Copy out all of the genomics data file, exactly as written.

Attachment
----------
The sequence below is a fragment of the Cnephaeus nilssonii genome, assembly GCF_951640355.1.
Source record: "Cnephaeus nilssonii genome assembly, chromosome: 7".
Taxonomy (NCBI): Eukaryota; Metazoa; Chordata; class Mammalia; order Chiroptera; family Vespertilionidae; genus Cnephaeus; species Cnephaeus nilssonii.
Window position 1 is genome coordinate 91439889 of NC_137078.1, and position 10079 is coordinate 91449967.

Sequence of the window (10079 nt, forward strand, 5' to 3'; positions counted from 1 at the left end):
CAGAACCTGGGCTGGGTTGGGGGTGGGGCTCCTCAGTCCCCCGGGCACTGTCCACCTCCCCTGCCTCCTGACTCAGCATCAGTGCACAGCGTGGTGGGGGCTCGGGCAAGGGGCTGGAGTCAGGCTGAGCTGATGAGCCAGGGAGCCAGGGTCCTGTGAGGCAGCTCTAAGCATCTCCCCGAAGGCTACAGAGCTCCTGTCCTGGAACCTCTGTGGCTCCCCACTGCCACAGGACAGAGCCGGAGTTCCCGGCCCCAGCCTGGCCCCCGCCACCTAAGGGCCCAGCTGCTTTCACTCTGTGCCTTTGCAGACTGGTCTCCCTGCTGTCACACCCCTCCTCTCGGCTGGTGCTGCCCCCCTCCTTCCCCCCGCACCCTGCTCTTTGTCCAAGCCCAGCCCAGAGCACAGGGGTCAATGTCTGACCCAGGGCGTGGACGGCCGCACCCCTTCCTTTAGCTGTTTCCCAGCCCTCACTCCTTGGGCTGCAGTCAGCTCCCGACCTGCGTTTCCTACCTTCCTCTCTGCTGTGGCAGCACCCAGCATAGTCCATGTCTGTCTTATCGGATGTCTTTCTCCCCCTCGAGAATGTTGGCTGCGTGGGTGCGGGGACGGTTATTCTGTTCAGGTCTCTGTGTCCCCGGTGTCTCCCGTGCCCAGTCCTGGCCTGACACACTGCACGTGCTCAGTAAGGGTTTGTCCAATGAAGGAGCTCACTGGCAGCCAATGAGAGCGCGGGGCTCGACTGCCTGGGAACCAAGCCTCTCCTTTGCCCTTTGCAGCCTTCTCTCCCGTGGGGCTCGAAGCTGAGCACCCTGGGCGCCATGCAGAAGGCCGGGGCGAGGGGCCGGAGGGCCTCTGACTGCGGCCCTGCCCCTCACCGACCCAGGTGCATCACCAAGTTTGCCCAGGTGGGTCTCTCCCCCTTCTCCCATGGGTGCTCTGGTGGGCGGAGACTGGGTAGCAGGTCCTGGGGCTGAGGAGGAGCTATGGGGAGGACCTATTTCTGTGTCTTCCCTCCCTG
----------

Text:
The sequence below is a fragment of the Cnephaeus nilssonii genome, assembly GCF_951640355.1.
Source record: "Cnephaeus nilssonii genome assembly, chromosome: 7".
Taxonomy (NCBI): Eukaryota; Metazoa; Chordata; class Mammalia; order Chiroptera; family Vespertilionidae; genus Cnephaeus; species Cnephaeus nilssonii.
Window position 1 is genome coordinate 91439889 of NC_137078.1, and position 10079 is coordinate 91449967.

Sequence of the window (10079 nt, forward strand, 5' to 3'; positions counted from 1 at the left end):
CAGAACCTGGGCTGGGTTGGGGGTGGGGCTCCTCAGTCCCCCGGGCACTGTCCACCTCCCCTGCCTCCTGACTCAGCATCAGTGCACAGCGTGGTGGGGGCTCGGGCAAGGGGCTGGAGTCAGGCTGAGCTGATGAGCCAGGGAGCCAGGGTCCTGTGAGGCAGCTCTAAGCATCTCCCCGAAGGCTACAGAGCTCCTGTCCTGGAACCTCTGTGGCTCCCCACTGCCACAGGACAGAGCCGGAGTTCCCGGCCCCAGCCTGGCCCCCGCCACCTAAGGGCCCAGCTGCTTTCACTCTGTGCCTTTGCAGACTGGTCTCCCTGCTGTCACACCCCTCCTCTCGGCTGGTGCTGCCCCCCTCCTTCCCCCCGCACCCTGCTCTTTGTCCAAGCCCAGCCCAGAGCACAGGGGTCAATGTCTGACCCAGGGCGTGGACGGCCGCACCCCTTCCTTTAGCTGTTTCCCAGCCCTCACTCCTTGGGCTGCAGTCAGCTCCCGACCTGCGTTTCCTACCTTCCTCTCTGCTGTGGCAGCACCCAGCATAGTCCATGTCTGTCTTATCGGATGTCTTTCTCCCCCTCGAGAATGTTGGCTGCGTGGGTGCGGGGACGGTTATTCTGTTCAGGTCTCTGTGTCCCCGGTGTCTCCCGTGCCCAGTCCTGGCCTGACACACTGCACGTGCTCAGTAAGGGTTTGTCCAATGAAGGAGCTCACTGGCAGCCAATGAGAGCGCGGGGCTCGACTGCCTGGGAACCAAGCCTCTCCTTTGCCCTTTGCAGCCTTCTCTCCCGTGGGGCTCGAAGCTGAGCACCCTGGGCGCCATGCAGAAGGCCGGGGCGAGGGGCCGGAGGGCCTCTGACTGCGGCCCTGCCCCTCACCGACCCAGGTGCATCACCAAGTTTGCCCAGGTGGGTCTCTCCCCCTTCTCCCATGGGTGCTCTGGTGGGCGGAGACTGGGTAGCAGGTCCTGGGGCTGAGGAGGAGCTATGGGGAGGACCTATTTCTGTGTCTTCCCTCCCTG